it was because of this that i was delighted to learn that the torch would be travelling down broadway last night at the exact hour which i had to kill before meeting friends for dinner. i browsed the used bookstore and watched as the crowds gathered by the dozens, and then hundreds. everyone was wearing red and white, people had their dogs wrapped in flags, or maple leaves painted on their cheeks. there was an energy, it was hard to deny. i started to wonder if i had tissue in my bag, it was looking like i was going to need it ( i cry when the national anthem is sung at hockey games). and then the start of the torch parade arrived and everything changed.

if you live in canada and went to see it, then this isn't a new story. i was taken aback anyway. there was a hippie on the patio sipping a beer behind me, he told his friend that it felt wrong to be watching this but he felt compelled anyway. it only took a moment before he picked up his beer and went back inside without saying another word. somethings can't be apologized away. you see, the actual torch is proceded by a commerce parade. first comes two rather large heavily branded coca cola trucks that are belting out some base heavy music with young people yip and yapping off the side, the announcer yelling into the air something about the history of the torch and then ending with a reminder that coke is a proud sponsor of the olmpic games. it was so overt and deliberate, it felt dirty. i started to look around at everyone wearing canadian colours and all i could see were coke bottles. it was depressing.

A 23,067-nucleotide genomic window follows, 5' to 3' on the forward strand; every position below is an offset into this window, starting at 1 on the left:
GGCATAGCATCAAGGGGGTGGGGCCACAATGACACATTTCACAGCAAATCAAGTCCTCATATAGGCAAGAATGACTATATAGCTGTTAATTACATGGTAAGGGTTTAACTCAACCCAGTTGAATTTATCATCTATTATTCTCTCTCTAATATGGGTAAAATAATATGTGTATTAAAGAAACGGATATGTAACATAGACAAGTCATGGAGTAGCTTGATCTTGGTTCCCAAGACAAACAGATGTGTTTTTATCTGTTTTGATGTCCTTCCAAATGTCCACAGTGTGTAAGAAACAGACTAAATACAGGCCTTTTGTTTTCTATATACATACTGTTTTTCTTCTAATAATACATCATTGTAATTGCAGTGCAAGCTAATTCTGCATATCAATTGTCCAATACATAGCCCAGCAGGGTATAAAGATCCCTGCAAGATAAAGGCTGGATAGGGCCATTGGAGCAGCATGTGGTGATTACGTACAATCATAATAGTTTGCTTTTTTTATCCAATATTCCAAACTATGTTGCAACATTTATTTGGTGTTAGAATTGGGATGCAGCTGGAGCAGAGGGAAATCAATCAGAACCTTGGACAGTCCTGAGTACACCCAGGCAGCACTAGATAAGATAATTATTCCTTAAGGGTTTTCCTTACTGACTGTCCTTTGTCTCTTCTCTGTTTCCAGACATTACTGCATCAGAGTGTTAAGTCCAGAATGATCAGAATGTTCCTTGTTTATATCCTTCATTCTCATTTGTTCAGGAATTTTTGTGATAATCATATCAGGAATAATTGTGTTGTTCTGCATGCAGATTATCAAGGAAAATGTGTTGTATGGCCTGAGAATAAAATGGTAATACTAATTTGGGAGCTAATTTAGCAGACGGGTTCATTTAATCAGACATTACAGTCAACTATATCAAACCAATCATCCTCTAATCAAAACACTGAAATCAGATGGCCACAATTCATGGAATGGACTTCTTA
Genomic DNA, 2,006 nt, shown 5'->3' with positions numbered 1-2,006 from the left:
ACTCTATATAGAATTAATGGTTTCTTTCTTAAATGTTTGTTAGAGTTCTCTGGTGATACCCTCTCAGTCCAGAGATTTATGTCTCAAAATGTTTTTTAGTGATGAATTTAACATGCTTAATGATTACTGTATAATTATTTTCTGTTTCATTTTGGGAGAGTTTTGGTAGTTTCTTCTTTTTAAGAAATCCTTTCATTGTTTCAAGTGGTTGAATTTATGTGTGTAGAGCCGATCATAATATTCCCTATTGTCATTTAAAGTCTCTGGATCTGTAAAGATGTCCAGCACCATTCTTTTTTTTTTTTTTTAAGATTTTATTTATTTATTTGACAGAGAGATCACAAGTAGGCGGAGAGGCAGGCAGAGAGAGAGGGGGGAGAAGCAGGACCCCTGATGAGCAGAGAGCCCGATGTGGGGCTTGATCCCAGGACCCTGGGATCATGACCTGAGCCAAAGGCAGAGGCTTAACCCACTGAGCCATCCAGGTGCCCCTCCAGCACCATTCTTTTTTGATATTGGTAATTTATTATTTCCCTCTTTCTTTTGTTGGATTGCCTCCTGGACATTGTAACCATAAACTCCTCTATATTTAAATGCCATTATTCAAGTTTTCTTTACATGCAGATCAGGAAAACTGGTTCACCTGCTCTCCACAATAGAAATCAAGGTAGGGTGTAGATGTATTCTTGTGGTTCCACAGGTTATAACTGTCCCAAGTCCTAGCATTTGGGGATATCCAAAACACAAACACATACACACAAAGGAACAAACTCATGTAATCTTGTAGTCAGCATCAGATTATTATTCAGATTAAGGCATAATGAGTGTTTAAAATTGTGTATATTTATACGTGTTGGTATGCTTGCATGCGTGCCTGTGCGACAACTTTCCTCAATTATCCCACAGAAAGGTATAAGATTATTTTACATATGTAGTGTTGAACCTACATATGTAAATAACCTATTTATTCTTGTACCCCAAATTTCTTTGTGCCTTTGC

i realize that this complaint isn't a revelation. the olympics have long been more about selling something than celebrating any true human experience, but to witness all these people filled with a genuine sense of community, something i almost never see anymore, and then to have it infected with reality. it was no good.

not to lessen the experience, as to be fair, after the rbc dance party truck passed out all their plastic branded paraphernalia and drove on, and we came to the actual torch that was passed from one unbranded human hand to to another it had a certain magic to it, a connection with something larger. and it was worth it. i wish it didn't have to have everything else though.